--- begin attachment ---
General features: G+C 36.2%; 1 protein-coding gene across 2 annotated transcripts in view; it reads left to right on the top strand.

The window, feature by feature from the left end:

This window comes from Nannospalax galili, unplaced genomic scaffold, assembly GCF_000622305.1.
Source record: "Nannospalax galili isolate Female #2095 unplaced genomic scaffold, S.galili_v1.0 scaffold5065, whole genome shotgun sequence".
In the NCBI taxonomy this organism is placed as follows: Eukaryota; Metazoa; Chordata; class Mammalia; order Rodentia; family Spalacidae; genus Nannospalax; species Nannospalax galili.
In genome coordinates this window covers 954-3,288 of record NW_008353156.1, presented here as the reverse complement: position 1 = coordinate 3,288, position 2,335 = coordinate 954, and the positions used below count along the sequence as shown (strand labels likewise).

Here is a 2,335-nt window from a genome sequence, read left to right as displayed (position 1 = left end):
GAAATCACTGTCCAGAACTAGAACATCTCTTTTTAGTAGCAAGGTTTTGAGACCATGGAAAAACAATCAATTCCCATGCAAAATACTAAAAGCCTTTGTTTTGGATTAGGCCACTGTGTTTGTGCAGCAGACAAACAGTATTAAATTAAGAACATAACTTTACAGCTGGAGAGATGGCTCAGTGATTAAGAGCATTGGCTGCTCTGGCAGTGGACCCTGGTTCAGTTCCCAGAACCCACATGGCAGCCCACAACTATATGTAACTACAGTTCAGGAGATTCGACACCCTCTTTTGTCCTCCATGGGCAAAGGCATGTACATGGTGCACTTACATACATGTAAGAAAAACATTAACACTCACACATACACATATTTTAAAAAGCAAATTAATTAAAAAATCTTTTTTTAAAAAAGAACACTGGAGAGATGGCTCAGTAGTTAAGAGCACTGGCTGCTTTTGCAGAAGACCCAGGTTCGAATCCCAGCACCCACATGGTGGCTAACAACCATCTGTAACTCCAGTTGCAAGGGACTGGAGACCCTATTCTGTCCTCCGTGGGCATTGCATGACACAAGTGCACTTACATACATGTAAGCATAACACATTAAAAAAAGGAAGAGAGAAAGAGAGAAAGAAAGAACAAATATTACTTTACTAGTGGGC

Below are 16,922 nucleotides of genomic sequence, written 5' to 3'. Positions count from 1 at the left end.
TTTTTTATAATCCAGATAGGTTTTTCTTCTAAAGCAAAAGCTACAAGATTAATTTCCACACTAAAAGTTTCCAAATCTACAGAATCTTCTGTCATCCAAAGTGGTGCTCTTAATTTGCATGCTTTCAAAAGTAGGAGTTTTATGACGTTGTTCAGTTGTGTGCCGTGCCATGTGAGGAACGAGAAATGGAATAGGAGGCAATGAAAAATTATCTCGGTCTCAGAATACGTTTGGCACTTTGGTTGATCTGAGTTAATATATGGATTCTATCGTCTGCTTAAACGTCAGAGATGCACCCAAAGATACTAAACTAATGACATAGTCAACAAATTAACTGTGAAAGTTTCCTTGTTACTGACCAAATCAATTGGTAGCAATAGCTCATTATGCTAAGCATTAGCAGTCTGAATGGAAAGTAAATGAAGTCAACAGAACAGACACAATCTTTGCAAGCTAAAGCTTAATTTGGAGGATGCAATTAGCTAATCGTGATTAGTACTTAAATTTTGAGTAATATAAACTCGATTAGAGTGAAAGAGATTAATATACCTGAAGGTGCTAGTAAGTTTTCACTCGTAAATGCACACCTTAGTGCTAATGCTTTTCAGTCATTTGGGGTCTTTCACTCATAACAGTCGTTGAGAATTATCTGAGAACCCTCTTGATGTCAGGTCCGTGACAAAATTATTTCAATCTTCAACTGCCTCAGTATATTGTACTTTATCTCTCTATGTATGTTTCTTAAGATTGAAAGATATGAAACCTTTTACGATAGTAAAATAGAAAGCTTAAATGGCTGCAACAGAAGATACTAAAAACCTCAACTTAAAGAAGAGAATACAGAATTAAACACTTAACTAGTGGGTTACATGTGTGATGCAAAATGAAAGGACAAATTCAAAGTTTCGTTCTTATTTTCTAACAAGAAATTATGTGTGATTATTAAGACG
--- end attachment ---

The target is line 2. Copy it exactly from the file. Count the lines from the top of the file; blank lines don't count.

The window, feature by feature from the left end: